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Historic partnership will offer accommodation to combat rising rate of homeless women

Lady Musgrave Trust

Support network: Karen Lyon Reid.

EACH year in Queensland more than a thousand young homeless women, many with children, are forced into hotel rooms because of a shortage of emergency accommodation.

It’s a grim reflection of the rising rate of homeless women in Queensland – particularly the result of domestic violence.

Despite a big injection of State Government funding last financial year, support services struggle to keep up with the demand.

In the midst of the housing crisis, Queensland’s oldest charity, The Lady Musgrave Trust, and Micah Projects are working together to combat both domestic violence and homelessness amongst young women.

The Lady Musgrave Trust chief executive officer Karen Lyon Reid said a new partnership would allow the trust to expand its reach to provide accommodation and support services to more young women and their children who needed the trust’s help the most.  

“… More than 100 women in Brisbane battle homelessness on any given night, and domestic violence is a major cause of injury and homelessness to women,” Ms Lyon Reid said.

“Half of the homeless are women, but there is much more accommodation for men than for women. And particularly safe accommodation for women and their children is hard to find.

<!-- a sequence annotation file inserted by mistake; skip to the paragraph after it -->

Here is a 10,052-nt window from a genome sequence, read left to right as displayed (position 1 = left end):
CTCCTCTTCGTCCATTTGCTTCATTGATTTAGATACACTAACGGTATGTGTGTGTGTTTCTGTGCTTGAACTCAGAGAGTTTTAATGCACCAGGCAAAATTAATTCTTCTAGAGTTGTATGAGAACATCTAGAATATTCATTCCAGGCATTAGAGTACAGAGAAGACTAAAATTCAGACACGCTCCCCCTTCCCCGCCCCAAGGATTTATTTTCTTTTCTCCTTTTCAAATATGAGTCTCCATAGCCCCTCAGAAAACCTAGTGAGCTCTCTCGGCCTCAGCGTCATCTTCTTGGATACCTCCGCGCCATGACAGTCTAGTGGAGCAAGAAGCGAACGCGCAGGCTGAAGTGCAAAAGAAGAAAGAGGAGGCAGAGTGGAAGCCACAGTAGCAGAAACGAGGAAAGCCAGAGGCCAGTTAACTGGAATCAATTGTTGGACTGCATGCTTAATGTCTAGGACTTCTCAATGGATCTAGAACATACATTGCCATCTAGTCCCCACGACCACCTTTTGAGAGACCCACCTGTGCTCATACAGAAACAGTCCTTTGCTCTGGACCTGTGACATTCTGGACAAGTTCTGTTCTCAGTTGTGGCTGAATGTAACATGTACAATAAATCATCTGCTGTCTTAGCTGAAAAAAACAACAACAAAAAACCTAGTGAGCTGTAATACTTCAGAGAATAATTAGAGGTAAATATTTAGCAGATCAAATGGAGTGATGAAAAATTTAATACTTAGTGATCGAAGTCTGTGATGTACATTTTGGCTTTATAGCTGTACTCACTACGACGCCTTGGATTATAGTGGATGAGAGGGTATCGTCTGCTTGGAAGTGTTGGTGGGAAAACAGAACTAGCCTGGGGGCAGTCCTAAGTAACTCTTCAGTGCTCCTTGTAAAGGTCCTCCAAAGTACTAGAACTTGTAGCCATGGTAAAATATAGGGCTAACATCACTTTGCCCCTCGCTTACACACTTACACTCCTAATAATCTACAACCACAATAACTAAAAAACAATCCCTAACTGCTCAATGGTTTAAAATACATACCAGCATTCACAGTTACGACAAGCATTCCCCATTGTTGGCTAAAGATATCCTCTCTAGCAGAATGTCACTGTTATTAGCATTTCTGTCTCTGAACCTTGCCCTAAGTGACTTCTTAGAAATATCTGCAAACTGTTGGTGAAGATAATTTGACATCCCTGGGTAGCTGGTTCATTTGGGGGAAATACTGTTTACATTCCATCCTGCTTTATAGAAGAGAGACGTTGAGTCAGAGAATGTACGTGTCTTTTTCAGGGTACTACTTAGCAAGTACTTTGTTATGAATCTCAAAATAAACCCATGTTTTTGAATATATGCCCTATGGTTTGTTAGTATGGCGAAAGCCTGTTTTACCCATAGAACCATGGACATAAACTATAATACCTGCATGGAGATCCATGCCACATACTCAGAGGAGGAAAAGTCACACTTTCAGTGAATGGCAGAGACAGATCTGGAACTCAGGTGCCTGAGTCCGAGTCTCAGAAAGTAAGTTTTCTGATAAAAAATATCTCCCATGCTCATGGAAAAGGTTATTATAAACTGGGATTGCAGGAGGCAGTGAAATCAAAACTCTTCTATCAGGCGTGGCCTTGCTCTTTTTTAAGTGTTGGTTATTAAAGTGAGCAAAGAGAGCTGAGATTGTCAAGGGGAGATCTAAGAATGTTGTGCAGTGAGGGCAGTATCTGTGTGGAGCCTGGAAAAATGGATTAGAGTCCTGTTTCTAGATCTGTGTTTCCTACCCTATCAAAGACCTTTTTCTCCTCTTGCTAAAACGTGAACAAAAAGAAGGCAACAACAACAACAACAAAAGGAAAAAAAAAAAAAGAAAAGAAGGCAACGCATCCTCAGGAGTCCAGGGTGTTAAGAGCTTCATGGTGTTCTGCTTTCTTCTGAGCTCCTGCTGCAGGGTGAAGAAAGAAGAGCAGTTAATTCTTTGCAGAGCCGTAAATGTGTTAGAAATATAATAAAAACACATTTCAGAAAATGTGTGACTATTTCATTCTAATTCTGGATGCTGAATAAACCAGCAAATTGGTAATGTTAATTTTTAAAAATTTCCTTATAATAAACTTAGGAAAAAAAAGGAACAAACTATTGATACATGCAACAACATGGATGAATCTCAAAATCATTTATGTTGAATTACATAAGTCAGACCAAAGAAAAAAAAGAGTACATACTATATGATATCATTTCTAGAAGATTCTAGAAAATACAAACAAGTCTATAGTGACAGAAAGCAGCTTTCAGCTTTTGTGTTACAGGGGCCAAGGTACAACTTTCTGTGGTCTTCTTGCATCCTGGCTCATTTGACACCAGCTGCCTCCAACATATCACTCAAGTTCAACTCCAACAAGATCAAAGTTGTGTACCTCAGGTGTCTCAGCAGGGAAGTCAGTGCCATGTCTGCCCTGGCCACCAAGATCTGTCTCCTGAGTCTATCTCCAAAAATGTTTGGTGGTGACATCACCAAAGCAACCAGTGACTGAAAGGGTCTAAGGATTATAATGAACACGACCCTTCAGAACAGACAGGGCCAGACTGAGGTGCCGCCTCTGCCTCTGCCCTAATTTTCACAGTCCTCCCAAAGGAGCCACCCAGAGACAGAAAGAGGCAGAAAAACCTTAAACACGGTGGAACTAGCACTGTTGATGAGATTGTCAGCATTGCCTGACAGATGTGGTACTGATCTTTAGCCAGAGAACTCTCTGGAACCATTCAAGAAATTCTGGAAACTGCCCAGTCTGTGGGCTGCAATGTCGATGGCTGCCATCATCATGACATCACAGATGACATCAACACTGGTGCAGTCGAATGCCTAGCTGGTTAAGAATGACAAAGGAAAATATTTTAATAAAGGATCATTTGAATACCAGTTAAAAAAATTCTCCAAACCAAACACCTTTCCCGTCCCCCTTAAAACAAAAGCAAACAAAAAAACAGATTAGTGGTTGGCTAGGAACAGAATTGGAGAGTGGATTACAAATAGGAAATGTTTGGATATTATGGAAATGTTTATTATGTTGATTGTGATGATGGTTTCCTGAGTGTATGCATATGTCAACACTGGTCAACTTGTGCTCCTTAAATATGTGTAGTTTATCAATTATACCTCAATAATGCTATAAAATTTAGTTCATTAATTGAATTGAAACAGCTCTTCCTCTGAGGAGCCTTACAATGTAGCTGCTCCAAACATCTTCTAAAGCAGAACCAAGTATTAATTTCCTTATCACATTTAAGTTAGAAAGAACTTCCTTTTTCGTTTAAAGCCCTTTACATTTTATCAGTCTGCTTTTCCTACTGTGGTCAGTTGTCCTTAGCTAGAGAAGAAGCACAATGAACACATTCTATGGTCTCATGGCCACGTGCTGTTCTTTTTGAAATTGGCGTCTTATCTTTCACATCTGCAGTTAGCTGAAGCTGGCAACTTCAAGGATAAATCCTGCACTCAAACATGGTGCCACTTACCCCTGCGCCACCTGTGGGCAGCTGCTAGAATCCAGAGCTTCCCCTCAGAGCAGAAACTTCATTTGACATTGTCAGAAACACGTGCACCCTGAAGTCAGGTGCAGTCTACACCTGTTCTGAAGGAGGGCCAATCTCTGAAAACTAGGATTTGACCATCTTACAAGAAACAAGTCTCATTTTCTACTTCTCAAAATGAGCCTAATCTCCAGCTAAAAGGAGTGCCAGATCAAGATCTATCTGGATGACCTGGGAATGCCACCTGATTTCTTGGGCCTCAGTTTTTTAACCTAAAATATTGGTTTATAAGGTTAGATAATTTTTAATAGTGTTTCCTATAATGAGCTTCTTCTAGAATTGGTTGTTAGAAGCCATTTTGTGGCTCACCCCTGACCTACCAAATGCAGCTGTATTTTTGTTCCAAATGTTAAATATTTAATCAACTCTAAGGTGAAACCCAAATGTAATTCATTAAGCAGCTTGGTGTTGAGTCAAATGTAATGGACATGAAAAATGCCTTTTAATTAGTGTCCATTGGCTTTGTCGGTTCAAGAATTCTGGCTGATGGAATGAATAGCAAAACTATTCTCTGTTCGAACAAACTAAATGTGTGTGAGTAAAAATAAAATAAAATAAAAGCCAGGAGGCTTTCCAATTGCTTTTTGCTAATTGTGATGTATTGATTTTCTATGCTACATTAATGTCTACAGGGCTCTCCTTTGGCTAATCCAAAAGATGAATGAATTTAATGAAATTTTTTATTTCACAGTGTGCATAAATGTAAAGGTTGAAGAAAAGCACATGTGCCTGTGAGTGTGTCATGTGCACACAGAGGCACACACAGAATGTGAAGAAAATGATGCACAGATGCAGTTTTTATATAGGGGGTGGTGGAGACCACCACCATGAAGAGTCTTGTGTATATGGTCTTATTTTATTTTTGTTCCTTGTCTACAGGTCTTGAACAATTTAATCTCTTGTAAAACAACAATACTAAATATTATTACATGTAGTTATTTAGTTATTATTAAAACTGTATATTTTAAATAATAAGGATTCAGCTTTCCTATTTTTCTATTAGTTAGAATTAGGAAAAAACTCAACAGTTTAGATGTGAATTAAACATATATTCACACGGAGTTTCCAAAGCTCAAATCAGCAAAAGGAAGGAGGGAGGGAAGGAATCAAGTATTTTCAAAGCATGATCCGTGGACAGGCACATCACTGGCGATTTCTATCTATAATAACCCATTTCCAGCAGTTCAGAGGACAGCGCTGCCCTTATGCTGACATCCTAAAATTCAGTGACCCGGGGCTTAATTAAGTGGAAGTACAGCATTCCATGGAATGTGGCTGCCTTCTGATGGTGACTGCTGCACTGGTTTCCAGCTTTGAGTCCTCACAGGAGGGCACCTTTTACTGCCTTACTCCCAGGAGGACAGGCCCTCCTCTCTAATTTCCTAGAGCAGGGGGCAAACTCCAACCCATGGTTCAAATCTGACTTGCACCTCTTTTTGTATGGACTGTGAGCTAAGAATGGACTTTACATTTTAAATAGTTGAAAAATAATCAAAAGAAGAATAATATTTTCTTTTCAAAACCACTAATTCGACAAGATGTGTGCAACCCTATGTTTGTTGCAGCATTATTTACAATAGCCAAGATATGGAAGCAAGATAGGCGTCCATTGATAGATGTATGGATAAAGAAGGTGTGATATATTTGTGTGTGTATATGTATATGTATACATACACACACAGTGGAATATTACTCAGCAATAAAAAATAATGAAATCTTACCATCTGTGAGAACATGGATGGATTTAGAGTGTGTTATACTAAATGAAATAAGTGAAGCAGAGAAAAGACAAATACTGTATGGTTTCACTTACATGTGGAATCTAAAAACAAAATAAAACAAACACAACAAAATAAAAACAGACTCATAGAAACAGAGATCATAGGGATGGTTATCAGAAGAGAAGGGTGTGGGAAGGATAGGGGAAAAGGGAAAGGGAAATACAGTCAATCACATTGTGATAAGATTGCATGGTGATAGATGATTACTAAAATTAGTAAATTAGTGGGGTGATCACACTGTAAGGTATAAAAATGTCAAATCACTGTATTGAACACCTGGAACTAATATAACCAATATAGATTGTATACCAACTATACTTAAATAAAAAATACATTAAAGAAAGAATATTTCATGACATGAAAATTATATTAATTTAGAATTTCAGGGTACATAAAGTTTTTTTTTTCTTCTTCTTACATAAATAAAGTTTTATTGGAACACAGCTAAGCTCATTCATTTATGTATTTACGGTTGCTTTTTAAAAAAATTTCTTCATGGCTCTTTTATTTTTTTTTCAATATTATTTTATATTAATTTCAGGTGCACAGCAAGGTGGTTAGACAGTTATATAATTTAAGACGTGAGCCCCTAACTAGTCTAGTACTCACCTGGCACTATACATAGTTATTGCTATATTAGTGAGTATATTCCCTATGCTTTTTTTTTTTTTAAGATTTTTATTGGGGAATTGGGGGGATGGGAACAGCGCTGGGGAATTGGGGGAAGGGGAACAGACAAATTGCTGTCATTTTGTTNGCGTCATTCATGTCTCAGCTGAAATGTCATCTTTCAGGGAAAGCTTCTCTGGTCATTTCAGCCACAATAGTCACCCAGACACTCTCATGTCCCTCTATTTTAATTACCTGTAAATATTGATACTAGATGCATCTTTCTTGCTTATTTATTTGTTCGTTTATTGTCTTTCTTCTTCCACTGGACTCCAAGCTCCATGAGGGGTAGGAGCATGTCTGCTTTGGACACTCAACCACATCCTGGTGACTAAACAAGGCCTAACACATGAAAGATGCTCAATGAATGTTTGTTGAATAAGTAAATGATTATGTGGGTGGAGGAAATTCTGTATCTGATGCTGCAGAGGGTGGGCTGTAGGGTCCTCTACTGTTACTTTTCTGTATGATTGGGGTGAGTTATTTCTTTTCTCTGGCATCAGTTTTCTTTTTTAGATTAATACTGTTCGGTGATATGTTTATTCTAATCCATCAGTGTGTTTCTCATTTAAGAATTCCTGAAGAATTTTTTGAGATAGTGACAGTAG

“You just can’t put women and children in a backpacker hostel.”

For more than 130 years The Lady Musgrave Trust has assisted more than 10,000 young women and their children by providing safe and secure accommodation. The trust provides accommodation mainly in central Brisbane and the city’s north.

The plan is to buy more accommodation, particularly in the city south, including Logan.

Another key part of the trust’s partnership is with the National Affordable Housing Consortium to manage the tenants and properties for the new service.  

“It’s about a new model that hasn’t been done a lot, particularly for young women,” Ms Lyon Reid said.

“Our idea is tackle that front end for a three-month term and put them in high-quality accommodation so they can really settle in and stabilise their lives before moving on to more permanent solutions.”

The Lady Musgrave Trust will be tackling the issues of domestic violence and homelessness among young women at its Eighth Annual Forum on Services for Homeless Women on September 7. 

The forum agenda will focus on the links between domestic violence and homelessness, and key experts from leading organisations will discuss innovative solutions being undertaken by the sector and government. 

It will also launch the 2016-17 Handy Guide for Homeless Women, which provides women in need with vital information on where to find housing, legal advice, food and other services.

By Mark Bowling

Catholic Church Insurance

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